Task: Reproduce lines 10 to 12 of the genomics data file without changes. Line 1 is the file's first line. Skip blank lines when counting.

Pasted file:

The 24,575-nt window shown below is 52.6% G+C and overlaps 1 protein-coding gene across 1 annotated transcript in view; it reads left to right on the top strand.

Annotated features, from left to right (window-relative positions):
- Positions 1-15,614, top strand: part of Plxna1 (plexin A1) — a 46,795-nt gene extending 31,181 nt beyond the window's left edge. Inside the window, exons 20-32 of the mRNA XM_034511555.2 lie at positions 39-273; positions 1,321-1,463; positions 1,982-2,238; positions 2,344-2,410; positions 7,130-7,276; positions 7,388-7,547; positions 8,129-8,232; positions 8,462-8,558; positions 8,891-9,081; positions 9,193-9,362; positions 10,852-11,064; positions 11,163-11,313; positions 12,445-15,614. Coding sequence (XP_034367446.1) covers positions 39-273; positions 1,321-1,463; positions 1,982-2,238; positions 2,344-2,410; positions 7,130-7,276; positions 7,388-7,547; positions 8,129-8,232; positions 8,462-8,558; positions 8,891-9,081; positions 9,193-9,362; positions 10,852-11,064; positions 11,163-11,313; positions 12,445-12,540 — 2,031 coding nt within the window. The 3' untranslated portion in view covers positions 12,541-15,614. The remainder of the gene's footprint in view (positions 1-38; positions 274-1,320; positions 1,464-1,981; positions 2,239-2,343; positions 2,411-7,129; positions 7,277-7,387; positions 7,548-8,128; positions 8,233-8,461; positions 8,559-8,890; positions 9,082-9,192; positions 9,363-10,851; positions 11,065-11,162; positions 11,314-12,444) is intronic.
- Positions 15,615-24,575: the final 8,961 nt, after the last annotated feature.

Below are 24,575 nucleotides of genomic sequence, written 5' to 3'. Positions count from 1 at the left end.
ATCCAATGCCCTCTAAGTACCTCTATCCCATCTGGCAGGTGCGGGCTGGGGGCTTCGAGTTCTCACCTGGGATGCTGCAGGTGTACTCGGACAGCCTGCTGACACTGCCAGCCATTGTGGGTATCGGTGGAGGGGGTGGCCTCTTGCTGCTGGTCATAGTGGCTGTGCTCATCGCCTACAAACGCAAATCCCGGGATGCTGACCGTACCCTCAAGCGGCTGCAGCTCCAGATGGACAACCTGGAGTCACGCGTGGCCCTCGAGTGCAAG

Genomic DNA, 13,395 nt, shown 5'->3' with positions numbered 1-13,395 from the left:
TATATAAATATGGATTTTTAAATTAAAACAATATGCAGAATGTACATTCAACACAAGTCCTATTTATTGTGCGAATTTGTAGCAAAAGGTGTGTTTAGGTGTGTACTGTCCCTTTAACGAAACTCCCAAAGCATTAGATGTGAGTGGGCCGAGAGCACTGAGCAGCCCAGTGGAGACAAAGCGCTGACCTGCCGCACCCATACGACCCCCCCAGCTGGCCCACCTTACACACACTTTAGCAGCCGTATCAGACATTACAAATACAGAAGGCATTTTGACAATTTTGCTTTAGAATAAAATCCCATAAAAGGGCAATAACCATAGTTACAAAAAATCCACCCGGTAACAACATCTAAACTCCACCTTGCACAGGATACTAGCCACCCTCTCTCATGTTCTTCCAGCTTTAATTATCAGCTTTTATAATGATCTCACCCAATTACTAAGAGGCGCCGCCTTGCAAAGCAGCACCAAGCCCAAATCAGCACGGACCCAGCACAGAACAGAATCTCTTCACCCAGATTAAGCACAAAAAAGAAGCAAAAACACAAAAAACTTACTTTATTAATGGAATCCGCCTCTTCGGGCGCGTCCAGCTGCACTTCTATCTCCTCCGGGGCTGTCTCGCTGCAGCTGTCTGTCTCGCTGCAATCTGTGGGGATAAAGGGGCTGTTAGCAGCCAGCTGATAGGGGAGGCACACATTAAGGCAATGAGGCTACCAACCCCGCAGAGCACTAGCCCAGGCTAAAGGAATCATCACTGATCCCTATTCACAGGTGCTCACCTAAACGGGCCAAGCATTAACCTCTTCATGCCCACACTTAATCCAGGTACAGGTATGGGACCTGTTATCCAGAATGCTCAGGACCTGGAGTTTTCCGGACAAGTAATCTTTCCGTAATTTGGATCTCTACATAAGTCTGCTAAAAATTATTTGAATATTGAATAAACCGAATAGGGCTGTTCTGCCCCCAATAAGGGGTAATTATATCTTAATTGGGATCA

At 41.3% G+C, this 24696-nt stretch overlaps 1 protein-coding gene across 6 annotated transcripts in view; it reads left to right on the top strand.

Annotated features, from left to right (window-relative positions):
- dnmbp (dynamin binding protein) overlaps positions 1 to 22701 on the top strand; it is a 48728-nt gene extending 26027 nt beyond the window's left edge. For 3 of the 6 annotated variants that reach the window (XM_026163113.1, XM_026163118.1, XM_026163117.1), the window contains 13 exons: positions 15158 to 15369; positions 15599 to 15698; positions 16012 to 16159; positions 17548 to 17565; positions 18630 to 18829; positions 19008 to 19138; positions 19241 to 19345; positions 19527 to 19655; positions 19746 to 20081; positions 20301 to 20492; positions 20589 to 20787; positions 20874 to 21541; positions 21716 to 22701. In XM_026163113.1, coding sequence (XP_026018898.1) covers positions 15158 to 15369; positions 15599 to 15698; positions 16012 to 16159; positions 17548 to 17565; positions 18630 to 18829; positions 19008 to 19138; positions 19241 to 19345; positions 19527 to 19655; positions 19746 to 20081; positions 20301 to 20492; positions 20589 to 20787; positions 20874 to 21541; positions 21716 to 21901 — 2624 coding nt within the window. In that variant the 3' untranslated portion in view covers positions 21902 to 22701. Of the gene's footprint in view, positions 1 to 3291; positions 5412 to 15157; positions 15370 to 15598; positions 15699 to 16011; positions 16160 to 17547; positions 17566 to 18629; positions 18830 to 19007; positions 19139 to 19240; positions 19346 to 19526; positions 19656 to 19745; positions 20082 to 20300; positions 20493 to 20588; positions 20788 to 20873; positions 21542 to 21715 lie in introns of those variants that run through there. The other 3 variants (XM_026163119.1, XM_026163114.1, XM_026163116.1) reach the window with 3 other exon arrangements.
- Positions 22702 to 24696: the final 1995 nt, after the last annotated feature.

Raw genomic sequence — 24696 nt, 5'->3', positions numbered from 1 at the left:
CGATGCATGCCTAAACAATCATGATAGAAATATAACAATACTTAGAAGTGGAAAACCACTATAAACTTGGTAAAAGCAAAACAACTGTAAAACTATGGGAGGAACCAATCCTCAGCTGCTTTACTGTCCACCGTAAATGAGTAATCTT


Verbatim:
Annotated features, from left to right (window-relative positions):
- dnmbp (dynamin binding protein) overlaps positions 1 to 22701 on the top strand; it is a 48728-nt gene extending 26027 nt beyond the window's left edge. For 3 of the 6 annotated variants that reach the window (XM_026163113.1, XM_026163118.1, XM_026163117.1), the window contains 13 exons: positions 15158 to 15369; positions 15599 to 15698; positions 16012 to 16159; positions 17548 to 17565; positions 18630 to 18829; positions 19008 to 19138; positions 19241 to 19345; positions 19527 to 19655; positions 19746 to 20081; positions 20301 to 20492; positions 20589 to 20787; positions 20874 to 21541; positions 21716 to 22701. In XM_026163113.1, coding sequence (XP_026018898.1) covers positions 15158 to 15369; positions 15599 to 15698; positions 16012 to 16159; positions 17548 to 17565; positions 18630 to 18829; positions 19008 to 19138; positions 19241 to 19345; positions 19527 to 19655; positions 19746 to 20081; positions 20301 to 20492; positions 20589 to 20787; positions 20874 to 21541; positions 21716 to 21901 — 2624 coding nt within the window. In that variant the 3' untranslated portion in view covers positions 21902 to 22701. Of the gene's footprint in view, positions 1 to 3291; positions 5412 to 15157; positions 15370 to 15598; positions 15699 to 16011; positions 16160 to 17547; positions 17566 to 18629; positions 18830 to 19007; positions 19139 to 19240; positions 19346 to 19526; positions 19656 to 19745; positions 20082 to 20300; positions 20493 to 20588; positions 20788 to 20873; positions 21542 to 21715 lie in introns of those variants that run through there. The other 3 variants (XM_026163119.1, XM_026163114.1, XM_026163116.1) reach the window with 3 other exon arrangements.
- Positions 22702 to 24696: the final 1995 nt, after the last annotated feature.